So what we went about doing was to take base products that are needed for threat detection and response — this includes scanning, asset discovery, intrusion detection, behavioral analysis, and threat intelligence — and we combined that all together into the SIEM. So everything's pre-bundled, pre-made for you. It's like buying a frozen meal that will make me look a Michelin-starred chef. All I need to do is pop it in the oven and 15 minutes later it's all there and everyone's really impressed. That's the value that AlienVault went for.

Jack Danahy

Jack Danahy

CTO and co-founder of Barkly

Looking at the suite — from vulnerability detection to incident response, events that occur all across their portfolio — you're giving AlienVault customers visibility across them all. But the threats, the organizations, everything, really — they're changing so much over time. How have you been supporting the customers who are adopting AlienVault? Have you seen their requirements change in the way that either they think about the various importance of the different stacks or the way that they're thinking about the problem as a whole?
Javvad Malik

Javvad Malik

Security Advocate and Analyst at AlienVault

I think what we've really given them, the element that was missing, was the foundation for them to understand exactly what their environment looks like, what kind of threats they're exposed to, and what kind of actions they should be taking when something does materialize. That's helped our customers to elevate the maturity of their security strategy and how they evolve it. So they are better positioned to actually address the threats that are more relevant to them.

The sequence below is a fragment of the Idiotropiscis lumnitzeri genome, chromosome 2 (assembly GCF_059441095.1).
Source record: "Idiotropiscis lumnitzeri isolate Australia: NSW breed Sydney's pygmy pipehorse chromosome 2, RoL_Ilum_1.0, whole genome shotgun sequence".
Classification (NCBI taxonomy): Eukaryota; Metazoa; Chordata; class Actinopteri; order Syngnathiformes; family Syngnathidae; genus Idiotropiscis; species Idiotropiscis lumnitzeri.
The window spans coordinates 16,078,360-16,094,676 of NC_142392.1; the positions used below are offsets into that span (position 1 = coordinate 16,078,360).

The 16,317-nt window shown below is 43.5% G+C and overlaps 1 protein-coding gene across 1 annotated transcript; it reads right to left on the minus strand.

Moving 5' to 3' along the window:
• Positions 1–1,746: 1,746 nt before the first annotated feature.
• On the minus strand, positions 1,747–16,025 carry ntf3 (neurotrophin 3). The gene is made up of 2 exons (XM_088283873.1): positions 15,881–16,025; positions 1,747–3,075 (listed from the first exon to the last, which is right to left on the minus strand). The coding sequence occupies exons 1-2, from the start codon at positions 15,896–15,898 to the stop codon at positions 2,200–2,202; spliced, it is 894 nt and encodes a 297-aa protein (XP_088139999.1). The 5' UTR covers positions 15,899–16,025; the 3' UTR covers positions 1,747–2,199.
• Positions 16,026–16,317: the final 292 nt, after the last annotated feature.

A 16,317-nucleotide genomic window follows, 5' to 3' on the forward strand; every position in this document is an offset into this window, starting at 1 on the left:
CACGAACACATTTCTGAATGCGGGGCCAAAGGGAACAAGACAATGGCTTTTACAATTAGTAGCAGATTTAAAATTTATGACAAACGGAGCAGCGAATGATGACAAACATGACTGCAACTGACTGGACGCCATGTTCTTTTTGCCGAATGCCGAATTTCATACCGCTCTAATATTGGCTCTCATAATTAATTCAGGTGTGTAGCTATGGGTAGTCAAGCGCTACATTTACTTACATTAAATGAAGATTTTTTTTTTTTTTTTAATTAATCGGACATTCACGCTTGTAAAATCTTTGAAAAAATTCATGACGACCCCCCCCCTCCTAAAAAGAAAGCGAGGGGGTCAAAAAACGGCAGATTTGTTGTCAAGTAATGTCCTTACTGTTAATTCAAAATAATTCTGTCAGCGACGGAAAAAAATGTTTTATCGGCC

For one company, denial of service (DoS) attacks might be more prevalent, and for another, they might be a more likely target for ransomware. Some might be victims of phishing, others might be driven to protect highly sensitive data.

Before they had access to the AlienVault context, they had all of this data, but assigning its importance was a bit arbitrary and could be fickle. They were relying on a lot of assumptions. We allow them to gather the right data and make better, more informed decisions that dictate how they invest in technology and additional security going forward.

Jack Danahy

Jack Danahy

CTO and co-founder of Barkly

So, as you're giving them more insight into the specific kinds of events that they're seeing, and as a result, they don't have to spread all of their security investments out like peanut butter: super thinly on everything. They can focus on areas that are most germane to the threats and incidents they're actually seeing.

Ordinarily, when I think about the best uses people put that type of monitoring information to, it really isn't just driving dwell time way down, it's the ability to know, super quickly, that something is either wrong or about to go wrong and giving them the opportunity to interdict something that's going to become a problem later.